The same day the report came in, there was an inspection of the coach by an independent appraiser. His report stared that the amount require to repair the coach would be 70% of the retail list price at the time of purchase. He also said that even with full repairs there would be no way to ever get electrical system to function properly due to extensive damage and the complexity of the system.

The insurance company began the search for repairs bids and/or replacement. The manufacturer insisted that the repairs could be done for about 40% of the cost of a new one but others estimates showed it would be 70%. There were no NADA or Kelley prices available to help determinate value recourse was to new of an RV to be in the books. There were also quotes include for replacing it with a new one. The big problem for us was that several repair experts said that after the type of fire we had, no amounts of repairs would ever make right .
After two and half months, our insurance company issued a check declaring the vehicle a total loss. The amount we received was considerably less than what we paid at the time of purchase. We found out that we had made some real mistakes in our insurance coverage. We had not chosen the option for guaranteed coverage that would have paid us back specific guaranteed values instead of the actual cash value. We also had not chosen the protection of full-times coverage. This would have covered loss of contents and loss of use of our home. It would have covered our costs in motels, meals, clothing, and repair and cleaning bills.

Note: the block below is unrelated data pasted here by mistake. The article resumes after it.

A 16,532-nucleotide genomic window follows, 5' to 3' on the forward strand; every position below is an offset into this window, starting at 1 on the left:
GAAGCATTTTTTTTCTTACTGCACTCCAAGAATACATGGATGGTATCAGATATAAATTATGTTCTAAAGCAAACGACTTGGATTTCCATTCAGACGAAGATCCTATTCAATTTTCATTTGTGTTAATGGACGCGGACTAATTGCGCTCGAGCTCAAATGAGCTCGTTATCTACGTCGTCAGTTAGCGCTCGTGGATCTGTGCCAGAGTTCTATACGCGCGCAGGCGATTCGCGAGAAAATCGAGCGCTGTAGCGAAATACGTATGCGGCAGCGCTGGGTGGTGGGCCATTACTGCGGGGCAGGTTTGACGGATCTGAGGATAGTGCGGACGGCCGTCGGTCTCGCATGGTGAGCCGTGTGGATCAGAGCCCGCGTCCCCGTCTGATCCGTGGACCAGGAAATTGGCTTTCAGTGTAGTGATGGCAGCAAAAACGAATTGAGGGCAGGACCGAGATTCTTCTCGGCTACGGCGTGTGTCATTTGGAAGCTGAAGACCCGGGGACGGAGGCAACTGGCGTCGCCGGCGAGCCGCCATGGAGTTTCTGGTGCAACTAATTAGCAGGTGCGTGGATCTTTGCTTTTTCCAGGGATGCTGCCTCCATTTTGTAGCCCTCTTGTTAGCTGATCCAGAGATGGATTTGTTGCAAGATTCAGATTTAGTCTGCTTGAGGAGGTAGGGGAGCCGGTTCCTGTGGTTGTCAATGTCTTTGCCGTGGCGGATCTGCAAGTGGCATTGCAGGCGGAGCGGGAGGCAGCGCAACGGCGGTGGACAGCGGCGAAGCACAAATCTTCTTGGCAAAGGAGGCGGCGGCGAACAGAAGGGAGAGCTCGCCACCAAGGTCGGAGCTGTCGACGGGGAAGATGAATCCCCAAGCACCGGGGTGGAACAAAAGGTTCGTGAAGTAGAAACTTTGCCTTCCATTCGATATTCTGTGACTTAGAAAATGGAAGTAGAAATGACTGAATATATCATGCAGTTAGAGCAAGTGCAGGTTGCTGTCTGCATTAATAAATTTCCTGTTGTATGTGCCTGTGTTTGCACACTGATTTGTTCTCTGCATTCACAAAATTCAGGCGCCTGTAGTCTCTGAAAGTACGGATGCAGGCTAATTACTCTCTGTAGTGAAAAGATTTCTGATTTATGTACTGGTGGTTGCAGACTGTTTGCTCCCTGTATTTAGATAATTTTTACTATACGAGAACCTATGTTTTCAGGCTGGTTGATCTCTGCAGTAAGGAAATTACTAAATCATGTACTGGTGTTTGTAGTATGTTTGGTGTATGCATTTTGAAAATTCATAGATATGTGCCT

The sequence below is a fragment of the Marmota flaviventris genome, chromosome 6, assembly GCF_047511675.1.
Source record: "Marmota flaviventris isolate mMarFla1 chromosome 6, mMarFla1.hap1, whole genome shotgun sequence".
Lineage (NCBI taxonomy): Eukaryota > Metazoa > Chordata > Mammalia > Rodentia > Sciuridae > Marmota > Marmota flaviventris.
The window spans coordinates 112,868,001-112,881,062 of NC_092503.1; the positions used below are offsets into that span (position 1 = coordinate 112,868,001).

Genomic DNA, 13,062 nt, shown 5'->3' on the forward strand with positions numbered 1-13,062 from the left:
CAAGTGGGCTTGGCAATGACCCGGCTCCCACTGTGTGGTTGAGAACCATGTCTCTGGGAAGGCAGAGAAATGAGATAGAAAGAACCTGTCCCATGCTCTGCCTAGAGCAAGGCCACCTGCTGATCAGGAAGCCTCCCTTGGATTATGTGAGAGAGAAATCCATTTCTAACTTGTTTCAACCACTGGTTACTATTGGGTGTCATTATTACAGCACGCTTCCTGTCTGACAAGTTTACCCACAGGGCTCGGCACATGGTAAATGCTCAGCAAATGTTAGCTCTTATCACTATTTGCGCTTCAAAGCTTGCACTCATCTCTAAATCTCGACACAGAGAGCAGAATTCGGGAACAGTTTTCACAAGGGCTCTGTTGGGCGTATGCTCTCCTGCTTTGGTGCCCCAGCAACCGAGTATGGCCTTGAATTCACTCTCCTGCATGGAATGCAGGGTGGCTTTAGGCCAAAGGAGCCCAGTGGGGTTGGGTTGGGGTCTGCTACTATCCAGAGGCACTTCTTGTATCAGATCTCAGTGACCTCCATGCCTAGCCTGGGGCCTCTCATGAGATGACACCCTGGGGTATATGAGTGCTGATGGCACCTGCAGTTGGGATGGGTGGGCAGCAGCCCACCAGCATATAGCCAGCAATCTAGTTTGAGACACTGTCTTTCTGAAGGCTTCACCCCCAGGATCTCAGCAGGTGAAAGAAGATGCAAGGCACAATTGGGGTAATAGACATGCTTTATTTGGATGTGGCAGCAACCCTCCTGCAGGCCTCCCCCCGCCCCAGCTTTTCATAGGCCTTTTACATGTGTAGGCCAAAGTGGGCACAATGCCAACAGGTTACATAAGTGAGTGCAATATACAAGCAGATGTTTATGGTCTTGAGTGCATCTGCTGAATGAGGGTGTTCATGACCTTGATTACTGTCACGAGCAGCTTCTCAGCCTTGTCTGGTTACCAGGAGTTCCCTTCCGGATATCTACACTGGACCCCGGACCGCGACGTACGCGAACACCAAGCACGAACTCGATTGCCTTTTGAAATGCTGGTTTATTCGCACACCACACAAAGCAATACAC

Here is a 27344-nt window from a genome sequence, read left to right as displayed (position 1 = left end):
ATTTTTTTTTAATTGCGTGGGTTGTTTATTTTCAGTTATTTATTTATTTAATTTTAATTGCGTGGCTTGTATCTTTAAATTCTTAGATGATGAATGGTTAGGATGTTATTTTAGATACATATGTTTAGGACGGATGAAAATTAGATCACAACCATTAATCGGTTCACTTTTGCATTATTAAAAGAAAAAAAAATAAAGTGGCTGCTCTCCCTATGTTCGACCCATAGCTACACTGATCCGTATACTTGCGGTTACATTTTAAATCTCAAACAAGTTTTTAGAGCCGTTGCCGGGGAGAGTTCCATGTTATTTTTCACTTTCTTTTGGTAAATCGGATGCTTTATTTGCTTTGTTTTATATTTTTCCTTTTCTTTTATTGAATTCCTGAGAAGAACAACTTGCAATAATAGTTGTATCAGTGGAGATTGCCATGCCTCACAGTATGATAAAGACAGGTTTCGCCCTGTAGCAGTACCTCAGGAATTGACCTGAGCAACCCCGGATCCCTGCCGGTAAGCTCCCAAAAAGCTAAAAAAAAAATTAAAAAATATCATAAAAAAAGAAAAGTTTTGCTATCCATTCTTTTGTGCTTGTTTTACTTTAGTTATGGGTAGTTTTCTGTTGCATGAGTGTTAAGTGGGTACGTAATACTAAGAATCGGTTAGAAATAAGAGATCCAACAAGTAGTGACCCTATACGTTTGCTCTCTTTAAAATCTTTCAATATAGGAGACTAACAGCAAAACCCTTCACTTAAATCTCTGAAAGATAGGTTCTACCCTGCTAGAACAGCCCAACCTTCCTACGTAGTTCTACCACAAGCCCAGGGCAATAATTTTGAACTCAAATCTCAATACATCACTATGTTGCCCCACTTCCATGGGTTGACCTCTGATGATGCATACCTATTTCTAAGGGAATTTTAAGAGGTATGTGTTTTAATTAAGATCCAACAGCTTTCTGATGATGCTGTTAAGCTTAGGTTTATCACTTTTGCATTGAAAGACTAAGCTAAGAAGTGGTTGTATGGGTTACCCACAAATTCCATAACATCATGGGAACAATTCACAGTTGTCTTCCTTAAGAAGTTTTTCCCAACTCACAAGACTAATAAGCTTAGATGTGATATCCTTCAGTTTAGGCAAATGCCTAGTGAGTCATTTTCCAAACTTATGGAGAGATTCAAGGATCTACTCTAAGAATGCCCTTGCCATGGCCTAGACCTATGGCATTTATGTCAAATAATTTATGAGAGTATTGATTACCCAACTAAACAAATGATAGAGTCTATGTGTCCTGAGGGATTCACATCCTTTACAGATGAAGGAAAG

We are still trying to recover from our financial setbacks. Arlene’s income during this period of time has kept us managing. We really stretched our resources purchasing this coach, never fully realizing the ramifications of a potential loss. We also paid an attorney during this time to represent our interests between the various entities who seemed most interested in protecting and their own interests.

We are back in the market to acquire a new motor home. We looked at another 42-foot Monaco Executive with the same floor plan as ours and found the battery cables were held in place with nylon ties and, at certain locations, were within one inch of the exhaust manifold. Please look out for this if you are considering this motor home. Remember that phrases like “substantial defect” in workmanship may one day have to be proven in court, no matter how obvious the defect appears.

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 Watch for the cables and wires near the exhaust

We received notice that the old motor home is being moved to a diesel shop for a complete tear down to definitely resolve the causeof the fire. The insurance company is preparing to determinate responsibility so they can recover their losses.

Charles and Arlene Cravens, Texas – 2/99


Claimant’s Request for Remuneration:

Current litigation asks for the recoup of losses in hotel cost, apartment rent, clothing, food, household, goods, memorabilia, and legal fees in the $35,000 range. WE would like to see manufactures and dealerships held accountable for standing behind their products and workmanship.


respondent’s Statement:

No Statement to date